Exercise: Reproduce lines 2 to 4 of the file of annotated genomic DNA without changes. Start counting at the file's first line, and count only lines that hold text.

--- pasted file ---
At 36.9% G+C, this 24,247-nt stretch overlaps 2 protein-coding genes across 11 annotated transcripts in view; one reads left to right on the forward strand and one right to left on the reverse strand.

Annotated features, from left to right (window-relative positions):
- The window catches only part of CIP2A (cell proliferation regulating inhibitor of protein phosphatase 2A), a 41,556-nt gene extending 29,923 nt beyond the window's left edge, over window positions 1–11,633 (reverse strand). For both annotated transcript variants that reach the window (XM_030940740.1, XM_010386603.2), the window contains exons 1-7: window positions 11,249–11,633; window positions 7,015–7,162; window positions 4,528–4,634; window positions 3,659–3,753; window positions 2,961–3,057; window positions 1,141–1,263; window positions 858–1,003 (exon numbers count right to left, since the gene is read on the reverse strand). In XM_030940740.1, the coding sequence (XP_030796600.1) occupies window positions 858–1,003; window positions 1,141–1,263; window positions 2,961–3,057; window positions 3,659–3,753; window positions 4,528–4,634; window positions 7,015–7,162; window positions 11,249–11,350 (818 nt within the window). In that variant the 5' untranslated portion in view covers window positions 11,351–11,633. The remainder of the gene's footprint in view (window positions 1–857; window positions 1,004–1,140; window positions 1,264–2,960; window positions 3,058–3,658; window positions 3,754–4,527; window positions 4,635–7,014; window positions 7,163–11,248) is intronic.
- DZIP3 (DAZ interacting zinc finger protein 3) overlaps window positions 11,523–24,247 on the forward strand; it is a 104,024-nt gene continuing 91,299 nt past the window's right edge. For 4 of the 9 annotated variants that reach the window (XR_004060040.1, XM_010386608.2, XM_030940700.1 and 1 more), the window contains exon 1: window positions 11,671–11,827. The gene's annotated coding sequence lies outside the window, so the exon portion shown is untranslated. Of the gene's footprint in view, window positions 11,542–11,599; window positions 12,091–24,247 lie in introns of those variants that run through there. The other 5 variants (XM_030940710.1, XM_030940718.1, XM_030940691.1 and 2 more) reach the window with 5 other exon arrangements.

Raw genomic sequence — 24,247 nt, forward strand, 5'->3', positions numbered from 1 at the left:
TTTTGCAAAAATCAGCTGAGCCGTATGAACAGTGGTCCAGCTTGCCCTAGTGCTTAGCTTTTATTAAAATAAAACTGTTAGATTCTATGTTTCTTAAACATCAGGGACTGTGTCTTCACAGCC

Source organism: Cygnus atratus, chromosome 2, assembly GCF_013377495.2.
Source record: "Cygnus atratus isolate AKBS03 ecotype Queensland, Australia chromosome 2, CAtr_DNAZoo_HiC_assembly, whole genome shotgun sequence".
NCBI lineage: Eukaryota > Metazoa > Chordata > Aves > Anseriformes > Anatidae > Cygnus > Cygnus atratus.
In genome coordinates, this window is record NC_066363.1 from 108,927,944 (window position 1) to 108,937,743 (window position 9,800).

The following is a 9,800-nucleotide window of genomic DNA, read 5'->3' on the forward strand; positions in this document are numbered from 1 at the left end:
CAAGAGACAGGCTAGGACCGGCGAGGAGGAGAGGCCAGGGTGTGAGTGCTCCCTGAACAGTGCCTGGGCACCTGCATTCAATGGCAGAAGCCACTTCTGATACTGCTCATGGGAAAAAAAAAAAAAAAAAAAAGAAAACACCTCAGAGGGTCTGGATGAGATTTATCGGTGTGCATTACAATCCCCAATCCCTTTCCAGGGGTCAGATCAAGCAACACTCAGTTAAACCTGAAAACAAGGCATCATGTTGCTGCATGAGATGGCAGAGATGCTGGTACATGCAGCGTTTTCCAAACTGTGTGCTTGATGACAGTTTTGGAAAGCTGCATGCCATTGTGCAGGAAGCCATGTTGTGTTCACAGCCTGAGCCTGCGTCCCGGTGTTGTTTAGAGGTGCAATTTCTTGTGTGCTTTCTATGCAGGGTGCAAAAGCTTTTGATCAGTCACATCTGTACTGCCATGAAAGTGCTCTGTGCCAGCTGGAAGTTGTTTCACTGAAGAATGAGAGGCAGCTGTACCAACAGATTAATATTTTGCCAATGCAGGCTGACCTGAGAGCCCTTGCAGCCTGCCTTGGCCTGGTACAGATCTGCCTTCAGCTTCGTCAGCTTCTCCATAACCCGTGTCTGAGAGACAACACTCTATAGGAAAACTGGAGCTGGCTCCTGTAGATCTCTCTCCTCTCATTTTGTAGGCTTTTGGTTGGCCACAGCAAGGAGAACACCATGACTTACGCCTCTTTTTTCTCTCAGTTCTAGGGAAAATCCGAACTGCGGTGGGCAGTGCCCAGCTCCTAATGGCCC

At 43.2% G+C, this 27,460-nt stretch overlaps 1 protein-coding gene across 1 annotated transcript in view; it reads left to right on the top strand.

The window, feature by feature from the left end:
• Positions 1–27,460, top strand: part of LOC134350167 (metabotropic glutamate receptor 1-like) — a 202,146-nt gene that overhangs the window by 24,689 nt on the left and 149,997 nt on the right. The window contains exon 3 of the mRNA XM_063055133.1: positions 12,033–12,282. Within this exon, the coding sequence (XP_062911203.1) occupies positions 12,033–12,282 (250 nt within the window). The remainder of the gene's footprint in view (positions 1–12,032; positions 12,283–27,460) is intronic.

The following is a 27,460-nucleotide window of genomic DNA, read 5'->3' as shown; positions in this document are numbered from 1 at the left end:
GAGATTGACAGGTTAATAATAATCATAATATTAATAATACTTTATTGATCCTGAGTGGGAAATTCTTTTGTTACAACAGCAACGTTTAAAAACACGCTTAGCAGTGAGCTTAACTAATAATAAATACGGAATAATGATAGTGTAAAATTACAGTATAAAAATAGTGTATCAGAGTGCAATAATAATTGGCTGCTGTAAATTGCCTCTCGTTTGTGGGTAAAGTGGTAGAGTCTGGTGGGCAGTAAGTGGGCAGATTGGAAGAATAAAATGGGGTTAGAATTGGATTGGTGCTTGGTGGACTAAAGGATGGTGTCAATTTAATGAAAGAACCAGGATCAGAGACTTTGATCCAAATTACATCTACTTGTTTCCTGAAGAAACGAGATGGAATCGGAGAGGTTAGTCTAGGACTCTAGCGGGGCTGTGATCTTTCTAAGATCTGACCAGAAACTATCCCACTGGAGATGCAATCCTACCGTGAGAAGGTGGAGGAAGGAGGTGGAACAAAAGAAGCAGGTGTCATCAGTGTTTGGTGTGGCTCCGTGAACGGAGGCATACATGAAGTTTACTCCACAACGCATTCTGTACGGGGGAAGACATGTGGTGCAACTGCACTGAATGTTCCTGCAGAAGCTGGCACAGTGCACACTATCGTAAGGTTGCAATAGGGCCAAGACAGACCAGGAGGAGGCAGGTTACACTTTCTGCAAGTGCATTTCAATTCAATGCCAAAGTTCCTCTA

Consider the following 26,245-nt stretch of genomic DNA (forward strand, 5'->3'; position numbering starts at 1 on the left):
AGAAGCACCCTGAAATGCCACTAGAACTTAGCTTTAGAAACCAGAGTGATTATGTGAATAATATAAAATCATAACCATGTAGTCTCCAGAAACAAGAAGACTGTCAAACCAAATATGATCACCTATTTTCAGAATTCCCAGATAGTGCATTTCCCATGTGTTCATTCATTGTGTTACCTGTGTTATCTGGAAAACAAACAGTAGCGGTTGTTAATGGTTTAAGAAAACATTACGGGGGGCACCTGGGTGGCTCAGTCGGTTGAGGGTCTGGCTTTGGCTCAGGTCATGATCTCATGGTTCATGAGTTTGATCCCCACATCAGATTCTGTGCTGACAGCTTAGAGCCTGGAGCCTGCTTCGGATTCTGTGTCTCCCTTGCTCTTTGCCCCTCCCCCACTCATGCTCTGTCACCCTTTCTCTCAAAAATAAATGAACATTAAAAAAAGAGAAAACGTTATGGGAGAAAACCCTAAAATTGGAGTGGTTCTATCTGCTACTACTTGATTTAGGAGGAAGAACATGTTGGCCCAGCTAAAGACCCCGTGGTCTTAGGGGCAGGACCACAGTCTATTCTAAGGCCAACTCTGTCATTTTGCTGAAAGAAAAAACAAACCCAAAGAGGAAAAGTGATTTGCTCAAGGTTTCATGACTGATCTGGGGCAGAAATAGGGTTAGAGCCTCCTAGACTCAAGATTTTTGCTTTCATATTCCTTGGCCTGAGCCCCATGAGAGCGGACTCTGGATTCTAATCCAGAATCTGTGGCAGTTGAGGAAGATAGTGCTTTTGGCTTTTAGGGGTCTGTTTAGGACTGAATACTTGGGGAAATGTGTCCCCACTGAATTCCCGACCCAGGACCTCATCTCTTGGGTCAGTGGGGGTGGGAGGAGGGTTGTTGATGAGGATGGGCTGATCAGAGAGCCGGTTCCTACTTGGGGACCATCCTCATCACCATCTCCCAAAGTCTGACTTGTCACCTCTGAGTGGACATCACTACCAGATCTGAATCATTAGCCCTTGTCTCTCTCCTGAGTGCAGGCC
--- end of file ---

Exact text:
Annotated features, from left to right (window-relative positions):
- The window catches only part of CIP2A (cell proliferation regulating inhibitor of protein phosphatase 2A), a 41,556-nt gene extending 29,923 nt beyond the window's left edge, over window positions 1–11,633 (reverse strand). For both annotated transcript variants that reach the window (XM_030940740.1, XM_010386603.2), the window contains exons 1-7: window positions 11,249–11,633; window positions 7,015–7,162; window positions 4,528–4,634; window positions 3,659–3,753; window positions 2,961–3,057; window positions 1,141–1,263; window positions 858–1,003 (exon numbers count right to left, since the gene is read on the reverse strand). In XM_030940740.1, the coding sequence (XP_030796600.1) occupies window positions 858–1,003; window positions 1,141–1,263; window positions 2,961–3,057; window positions 3,659–3,753; window positions 4,528–4,634; window positions 7,015–7,162; window positions 11,249–11,350 (818 nt within the window). In that variant the 5' untranslated portion in view covers window positions 11,351–11,633. The remainder of the gene's footprint in view (window positions 1–857; window positions 1,004–1,140; window positions 1,264–2,960; window positions 3,058–3,658; window positions 3,754–4,527; window positions 4,635–7,014; window positions 7,163–11,248) is intronic.
- DZIP3 (DAZ interacting zinc finger protein 3) overlaps window positions 11,523–24,247 on the forward strand; it is a 104,024-nt gene continuing 91,299 nt past the window's right edge. For 4 of the 9 annotated variants that reach the window (XR_004060040.1, XM_010386608.2, XM_030940700.1 and 1 more), the window contains exon 1: window positions 11,671–11,827. The gene's annotated coding sequence lies outside the window, so the exon portion shown is untranslated. Of the gene's footprint in view, window positions 11,542–11,599; window positions 12,091–24,247 lie in introns of those variants that run through there. The other 5 variants (XM_030940710.1, XM_030940718.1, XM_030940691.1 and 2 more) reach the window with 5 other exon arrangements.